I don’t know exactly when the restaurants closed or the reason why they did. It could have been fierce competition from KFC, Brown’s Chicken, and Popeyes. They are all still in business. Maybe the owners retired, or the businesses grew extremely fast. If anyone knows, please comment here on my blog or my other social accounts.

One Chicken Unlimited that was opened for a long time and that was located in Eau Claire, WI. I don’t know how long it was there and it was closed around 2012, according to the internet. They were also located in California and other states. But it seems like that it had numerous locations in the Midwest.

It’s a darn shame that Chicken Unlimited is no longer around. It was a special place for me and my family to enjoy a meal that was very good in its day. Even in social media like Facebook, it is still discussed and people are commenting about their memories. Thank you. Pete Kastanes-Admin for Vanished Chicagoland Facebook Page.

6 thoughts on “My memories of eating at Chicken Unlimited in Chicago.

  1. Greatest Chicken of all time. The Chicken Unlimited the family used to go was on Kedzie and 31st Street

  2. I was born and raised in Roseland, and lived there until 1970. Moved from there to South Holland, as did a lot of the residences. I remember very well when the Chicken Unlimited building on 111th and <Michigan was being built, mid-60s. Before that was built, there was a night club on that corner called Club Mombo. It was mob-affiliated, and was bombed on a few occasions. Chicken Unlimited was very good, in my opinion better than KFC will ever be, and the fries were fantastic. Great memories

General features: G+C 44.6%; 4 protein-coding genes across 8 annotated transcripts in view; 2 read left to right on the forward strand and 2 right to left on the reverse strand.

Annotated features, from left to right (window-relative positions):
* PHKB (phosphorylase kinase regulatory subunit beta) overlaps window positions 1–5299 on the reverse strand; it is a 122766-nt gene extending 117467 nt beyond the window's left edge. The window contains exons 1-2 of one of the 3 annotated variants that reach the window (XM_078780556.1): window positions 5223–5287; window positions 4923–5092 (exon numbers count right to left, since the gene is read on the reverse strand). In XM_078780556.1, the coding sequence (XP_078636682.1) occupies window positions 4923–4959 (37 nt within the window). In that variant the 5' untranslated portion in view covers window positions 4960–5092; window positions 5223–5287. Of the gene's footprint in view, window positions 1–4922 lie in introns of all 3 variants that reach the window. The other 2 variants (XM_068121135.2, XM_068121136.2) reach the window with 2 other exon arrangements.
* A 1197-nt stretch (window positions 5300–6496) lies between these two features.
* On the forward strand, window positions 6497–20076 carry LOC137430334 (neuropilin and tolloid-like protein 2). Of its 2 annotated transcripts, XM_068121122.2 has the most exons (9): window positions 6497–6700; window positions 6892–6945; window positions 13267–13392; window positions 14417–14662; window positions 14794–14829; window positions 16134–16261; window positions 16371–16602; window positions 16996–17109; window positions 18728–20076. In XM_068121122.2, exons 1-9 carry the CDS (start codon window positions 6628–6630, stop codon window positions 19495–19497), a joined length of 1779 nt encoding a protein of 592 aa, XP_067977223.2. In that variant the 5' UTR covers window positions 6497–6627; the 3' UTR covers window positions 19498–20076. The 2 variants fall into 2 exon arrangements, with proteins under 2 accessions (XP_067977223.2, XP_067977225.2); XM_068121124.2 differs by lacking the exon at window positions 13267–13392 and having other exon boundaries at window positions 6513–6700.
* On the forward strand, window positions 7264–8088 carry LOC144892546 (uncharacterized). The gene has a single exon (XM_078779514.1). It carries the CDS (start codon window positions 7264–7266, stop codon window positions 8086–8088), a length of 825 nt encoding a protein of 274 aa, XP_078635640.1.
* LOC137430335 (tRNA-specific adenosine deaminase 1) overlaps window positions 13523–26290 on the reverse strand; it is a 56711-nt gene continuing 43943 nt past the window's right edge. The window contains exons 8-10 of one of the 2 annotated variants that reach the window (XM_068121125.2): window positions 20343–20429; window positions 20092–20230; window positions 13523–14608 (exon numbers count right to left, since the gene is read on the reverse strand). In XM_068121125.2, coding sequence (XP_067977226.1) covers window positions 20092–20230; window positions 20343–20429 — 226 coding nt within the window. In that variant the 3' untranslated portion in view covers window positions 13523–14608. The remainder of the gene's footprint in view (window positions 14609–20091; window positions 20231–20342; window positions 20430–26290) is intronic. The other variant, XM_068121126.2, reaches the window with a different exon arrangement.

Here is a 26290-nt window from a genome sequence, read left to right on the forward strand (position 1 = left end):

3. Thanks for the great story. I started working at the Chicken Unlimited in Elmhurst in April 1976 and I worked there until they closed their doors in June 1976. I was 15 years old. It was my first job. I did kitchen prep work mostly. But I also did cooking.The chicken came in frozen. My job was to thaw it out, trim the excess fat off of it, crack the thighbones(this was to make sure the thighs cooked through). and then marinade it. We cooked the chicken in a large fat fryer that was a pressure cooker. We had to cook three or 5 pounds at a time otherwise it would burn. At the end of the evening it meant there was chicken left over for the staff to take home. I grilled burgers and made fries. We drained the fryers and filtered the oil. Once a week we drained the fryers, cleaned them and filled them with fresh oil. At the end of the night, I cleaned the griddle and mopped the floors. I learned a lot there. It was a great place to work. Thanks for the menu. I never ordered from it, so I do not remember it at all.

  4. My dad owned 2: 1 in Midlothian and 1 in Hazelcrest. We all worked there, as well as a lot of high schoolers. That was the best times.

  5. My father was an assistant manager at the one on Elston and Lawrence in Chicago in the early 70’s. On Friday nights he would take one of us older kids to work basically to give my mother a break (there were 5 kids with the youngest being a newborn and a 1 year old). What I remember most was the pressure cooker the size of a washing machine and being “paid” in cheesecake. The cheesecake came in a plastic cup with a paper pull tab lid. Today I probably wouldn’t touch it, but as a 5 year old it was a treat.